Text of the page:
Philadelphia Eagles offensive tackle Jason Peters may not be going anywhere.
One of the most interesting debates of every NFL offseason is discussing who should be a team’s cap casualties, and Peters has been frequently mentioned as a possibility for the Eagles. The sentiment makes sense, as Peters is due a team-high $9.74 million next year, probably a little more than the Eagles would like to be paying him. The team could save $6.74 million by cutting him, and his salary is only going to go up from now on, increasing to $11.2 million in 2017.
Peters was a little bit of a mess this year, seemingly getting hurt in every single game and missing a lot of blocks he would’ve made even in 2014. Somehow, he still limped out of the season with a Pro Bowl bid, but with how much of a joke that honor is now, I don’t really care. Peters showed his first signs of legitimate decline, and the Eagles may want to let him go before he begins to deteriorate as a player even faster.
However, even a constantly injured Peters is better than many of the other options that the Eagles have when analyzing the left tackle position. If they cut him (assuming they can’t trade him; as was seen with Evan Mathis, no one wants an aging, expensive offensive lineman, no matter how good he still is), Lane Johnson would naturally move over to the left side, but then the right tackle slot is exposed. None of the current backups on the Eagles are good enough to actually start at tackle for a full season, so they can’t just plug someone in there.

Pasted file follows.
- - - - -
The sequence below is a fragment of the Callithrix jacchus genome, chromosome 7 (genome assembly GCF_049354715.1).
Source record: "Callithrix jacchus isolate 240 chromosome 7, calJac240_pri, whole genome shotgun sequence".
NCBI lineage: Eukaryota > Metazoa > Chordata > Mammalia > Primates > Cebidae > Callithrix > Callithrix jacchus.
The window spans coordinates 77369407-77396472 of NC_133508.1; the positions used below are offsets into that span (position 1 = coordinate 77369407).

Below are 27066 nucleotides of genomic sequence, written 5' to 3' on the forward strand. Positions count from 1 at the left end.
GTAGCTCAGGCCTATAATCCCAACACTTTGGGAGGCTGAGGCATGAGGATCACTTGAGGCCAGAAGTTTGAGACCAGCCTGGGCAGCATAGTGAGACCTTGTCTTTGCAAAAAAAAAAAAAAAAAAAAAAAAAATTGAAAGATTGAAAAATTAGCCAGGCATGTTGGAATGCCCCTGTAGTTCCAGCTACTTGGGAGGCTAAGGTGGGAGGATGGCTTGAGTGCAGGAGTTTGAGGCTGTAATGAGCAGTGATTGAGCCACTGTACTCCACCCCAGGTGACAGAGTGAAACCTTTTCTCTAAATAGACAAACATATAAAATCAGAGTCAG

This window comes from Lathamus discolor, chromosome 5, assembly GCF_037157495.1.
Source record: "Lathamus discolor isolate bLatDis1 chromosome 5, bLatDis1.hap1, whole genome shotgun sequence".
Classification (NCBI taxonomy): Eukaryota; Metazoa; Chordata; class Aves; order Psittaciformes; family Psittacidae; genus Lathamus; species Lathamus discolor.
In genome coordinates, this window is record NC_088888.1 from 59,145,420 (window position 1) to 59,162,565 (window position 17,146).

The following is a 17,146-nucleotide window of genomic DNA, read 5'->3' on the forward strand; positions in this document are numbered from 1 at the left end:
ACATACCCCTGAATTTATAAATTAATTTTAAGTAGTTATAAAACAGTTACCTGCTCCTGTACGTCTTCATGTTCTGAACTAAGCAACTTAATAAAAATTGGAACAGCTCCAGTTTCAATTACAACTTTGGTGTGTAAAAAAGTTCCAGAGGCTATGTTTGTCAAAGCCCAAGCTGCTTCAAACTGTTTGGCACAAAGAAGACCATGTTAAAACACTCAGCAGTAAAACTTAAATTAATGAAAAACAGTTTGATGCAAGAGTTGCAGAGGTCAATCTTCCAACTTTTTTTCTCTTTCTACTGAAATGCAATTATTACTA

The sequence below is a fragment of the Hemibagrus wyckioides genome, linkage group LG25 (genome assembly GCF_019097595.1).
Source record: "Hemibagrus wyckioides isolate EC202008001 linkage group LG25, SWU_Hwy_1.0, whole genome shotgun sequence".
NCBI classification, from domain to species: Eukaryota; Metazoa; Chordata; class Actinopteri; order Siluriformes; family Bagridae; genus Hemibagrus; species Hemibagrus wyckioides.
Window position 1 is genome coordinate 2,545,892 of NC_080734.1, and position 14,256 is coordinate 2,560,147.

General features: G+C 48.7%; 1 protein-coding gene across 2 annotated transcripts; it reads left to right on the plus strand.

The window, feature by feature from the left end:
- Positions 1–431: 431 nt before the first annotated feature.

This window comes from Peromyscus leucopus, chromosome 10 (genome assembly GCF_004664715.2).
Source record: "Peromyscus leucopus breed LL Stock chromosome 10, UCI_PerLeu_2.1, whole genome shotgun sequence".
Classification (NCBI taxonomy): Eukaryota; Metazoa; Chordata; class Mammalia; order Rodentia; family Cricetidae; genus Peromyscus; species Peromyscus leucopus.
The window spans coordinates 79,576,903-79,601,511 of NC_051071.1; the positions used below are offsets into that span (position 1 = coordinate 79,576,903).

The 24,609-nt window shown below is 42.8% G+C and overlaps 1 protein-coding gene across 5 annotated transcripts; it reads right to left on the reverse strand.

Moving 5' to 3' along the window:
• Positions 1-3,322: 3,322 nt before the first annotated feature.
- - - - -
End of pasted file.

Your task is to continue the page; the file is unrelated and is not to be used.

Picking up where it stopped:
I suppose they could draft an offensive tackle in the first round, which would make me happy for sure, but then they’d be leaving the guard position exposed, a position group that is one of the weakest on the roster. The trio of Andrew Gardner, Matt Tobin and Allen Barbre just isn’t going to get it down around here. The team can afford to start one of those players, but Barbre is already old, and Gardner and Tobin are no more than backups who were forced to start because of injuries. Starting two of the three again like they did for the entirety of 2015 would be a mistake. Drafting a guard may be more beneficial at the moment.
Cutting Peters would probably be the same situation as cutting Mathis last year. They’d be letting go of an expensive and older offensive lineman who was just a year or two removed from being an All-Pro. I would be shocked if Peters reverted to below average play in 2016 regardless of nagging injuries. When on the field, he’s still more than serviceable. And since they already have him under contract, why not hold onto him another year?
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This would allow them to draft a guard (and maybe even a tackle later too) this year and slowly rebuild the offensive line. Johnson and Jason Kelce are locks to remain with the team, but having just two offensive lineman isn’t good enough. They need to get a good young guard that can develop with the team. Having Johnson, Peters, Kelce, a first-round guard and then one filler guy is still a really solid line to deal with in 2016. However, letting Peters go just because he’s starting to decline and is getting a lot of money might not be a viable option right now. They need experienced, talented linemen to block for whoever is going to play quarterback next year, and I believe keeping Peters for one more year is still worth it.